SAN DIEGO — Patients with severe symptomatic aortic stenosis and high operative mortality risk after transcatheter aortic valve replacement had similar 5-year survival and stroke rates compared with those who underwent surgical AVR, according to data presented at TCT 2018.

“These outcomes support TAVR as a reasonable alternative to SAVR in the high-risk population and its current Class I indication,” Thomas G. Gleason, MD, Ronald V. Pellegrini Endowed Professor of Cardiothoracic Surgery and chief of the division of cardiac surgery at University of Pittsburgh School of Medicine, and director of the Center for Thoracic Aortic Disease and co-director of the Center for Heart Valve Disease at University of Pittsburgh Medical Center, and colleagues wrote in a simultaneous publication in the Journal of the American College of Cardiology.

In the CoreValve U.S. Pivotal High-Risk Trial, researchers analyzed data from 750 patients with severe symptomatic aortic stenosis who were at high operative mortality risk, which was defined as an estimated risk for surgical mortality and major morbidity between 15% and 50% at 30 days.

Patients were assigned TAVR (n = 391; mean age, 83 years; mean STS Predicted Risk of Mortality (PROM) score, 7.3%; mean aortic valve gradient, 7.1 mm Hg) or surgical AVR (n = 359; mean age, 83 years; mean STS PROM score, 7.5%; mean aortic valve gradient, 10.9 mm Hg), which were performed at 45 centers in the U.S. Those assigned TAVR had a self-expanding system (CoreValve, Medtronic) implanted during the procedure, whereas valve selection was left to the operator’s discretion during surgical AVR.

As Cardiology Today’s Intervention previously reported, for the primary endpoint of all-cause mortality at 1 year, TAVR with the self-expanding valve was superior to surgery in high-risk patients. The trial was the first to report superiority in survival for TAVR over surgical AVR.

Patients assigned TAVR were followed up for a median of 49.9 months, and those assigned surgical AVR were followed up for a median of 41 months.

At 5 years, all-cause mortality occurred in 55.3% of patients in the TAVR group vs. 55.4% in the surgical AVR group (P = .5). Statistical differences were not seen at 5 years between both groups in subgroup analyses.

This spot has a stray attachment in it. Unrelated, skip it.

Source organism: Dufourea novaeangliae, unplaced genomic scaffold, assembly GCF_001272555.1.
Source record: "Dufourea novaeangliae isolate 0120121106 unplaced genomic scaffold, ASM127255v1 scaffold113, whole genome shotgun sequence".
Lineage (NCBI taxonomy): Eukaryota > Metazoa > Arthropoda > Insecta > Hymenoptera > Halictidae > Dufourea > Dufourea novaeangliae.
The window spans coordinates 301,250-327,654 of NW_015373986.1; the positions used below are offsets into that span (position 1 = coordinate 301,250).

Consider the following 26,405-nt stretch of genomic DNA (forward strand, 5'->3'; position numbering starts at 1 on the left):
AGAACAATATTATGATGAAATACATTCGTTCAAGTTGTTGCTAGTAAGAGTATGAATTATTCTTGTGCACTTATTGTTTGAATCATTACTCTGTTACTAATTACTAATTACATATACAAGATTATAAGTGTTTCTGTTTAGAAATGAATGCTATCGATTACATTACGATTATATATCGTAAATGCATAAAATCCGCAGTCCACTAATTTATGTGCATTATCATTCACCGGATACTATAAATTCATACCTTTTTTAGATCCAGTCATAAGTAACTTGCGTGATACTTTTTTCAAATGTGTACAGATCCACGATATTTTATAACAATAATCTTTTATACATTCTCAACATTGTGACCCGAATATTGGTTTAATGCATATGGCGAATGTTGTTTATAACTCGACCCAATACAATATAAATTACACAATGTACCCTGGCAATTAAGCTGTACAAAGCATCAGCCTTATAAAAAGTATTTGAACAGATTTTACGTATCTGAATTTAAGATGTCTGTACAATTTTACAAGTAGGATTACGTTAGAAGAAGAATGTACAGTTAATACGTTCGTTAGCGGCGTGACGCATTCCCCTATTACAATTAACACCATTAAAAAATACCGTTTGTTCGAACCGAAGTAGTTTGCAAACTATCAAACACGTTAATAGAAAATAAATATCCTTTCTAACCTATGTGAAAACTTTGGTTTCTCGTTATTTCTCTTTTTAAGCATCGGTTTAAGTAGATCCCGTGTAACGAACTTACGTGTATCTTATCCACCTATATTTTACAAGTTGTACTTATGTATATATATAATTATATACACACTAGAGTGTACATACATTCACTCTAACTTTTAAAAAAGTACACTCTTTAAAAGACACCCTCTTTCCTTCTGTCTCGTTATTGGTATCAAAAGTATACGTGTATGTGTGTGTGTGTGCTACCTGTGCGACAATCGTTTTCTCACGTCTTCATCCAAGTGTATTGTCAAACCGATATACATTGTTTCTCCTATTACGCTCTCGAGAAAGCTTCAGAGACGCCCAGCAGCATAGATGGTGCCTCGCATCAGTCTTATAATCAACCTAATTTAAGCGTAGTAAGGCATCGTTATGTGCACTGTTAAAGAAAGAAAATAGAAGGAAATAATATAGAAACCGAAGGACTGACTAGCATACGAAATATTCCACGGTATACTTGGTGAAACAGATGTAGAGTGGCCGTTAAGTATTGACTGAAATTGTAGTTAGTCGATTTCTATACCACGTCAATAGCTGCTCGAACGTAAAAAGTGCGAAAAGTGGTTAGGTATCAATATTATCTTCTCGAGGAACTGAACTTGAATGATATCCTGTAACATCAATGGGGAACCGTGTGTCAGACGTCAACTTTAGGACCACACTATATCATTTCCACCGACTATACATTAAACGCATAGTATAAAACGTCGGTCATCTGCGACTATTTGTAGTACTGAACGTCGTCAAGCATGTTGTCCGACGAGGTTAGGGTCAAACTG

There were no differences in the rate of stroke at 5 years in patients assigned TAVR vs. surgical AVR (12.3% vs. 13.2%, respectively; P = .49). Transthoracic echocardiography did not show clinical valve thrombosis in either group.

Freedom from structural valve deterioration occurred in 99.2% of patients in the TAVR group and 98.3% in the surgical AVR group (P = .32). Freedom from valve reintervention was slightly higher in the surgery group (TAVR, 97%; surgery, 98.9%; P = .04).

At 5 years, more patients in the TAVR group had a permanent pacemaker implanted compared with those in the surgical AVR group (33% vs. 19.8%; P < .001).

“These were early CoreValve patients, some of the first patients to receive the therapy, and it’s reassuring to see that the CoreValve System has proven to be durable out to 5 years,” Gleason said in a press release. “As the technology and heart team experience continues to improve, this longer-term follow-up data is an encouraging indicator for TAVR patients in the future. Earlier concerns regarding the durability of TAVR are certainly tempered by these mid-term data.”

Regardless of treatment, predictors of all-cause mortality at 5 years were STS PROM greater than 7%, age older than 85 years, home oxygen, NYHA class III or IV symptoms, recent falls, malnutrition, post-procedural acute kidney injury and moderate or greater mitral valve regurgitation. Positive predictors of 5-year mortality in patients assigned TAVR were STS PROM greater than 7%, age older than 85 years, mild aortic regurgitation at 1 month and baseline moderate or more mitral valve regurgitation. Mortality predictors in patients assigned surgical AVR were post-procedural acute kidney injury and home oxygen.

“As longer-term data accrue from the ongoing intermediate- and low-risk randomized trials, we will gain a better understanding of the relative roles of TAVR and SAVR with respect to long-term durability and clinical impact,” Gleason and colleagues wrote in JACC. – by Darlene Dobkowski

References:

Gleason TG, et al. Oral Abstracts: TAVR Pivotal Trials. Presented at: TCT Scientific Symposium; Sept. 21-25, 2018; San Diego.

Gleason TG, et al. J Am Coll Cardiol. 2018;doi:10.1016/j.jacc.2018.08.1090.

Disclosures: The trial was funded by Medtronic. Gleason reports he receives institutional grant support from Boston Scientific and Medtronic and serves on medical advisory boards for Abbott and Cytosorbents Corporation. Please see the study for all other authors’ relevant financial disclosures.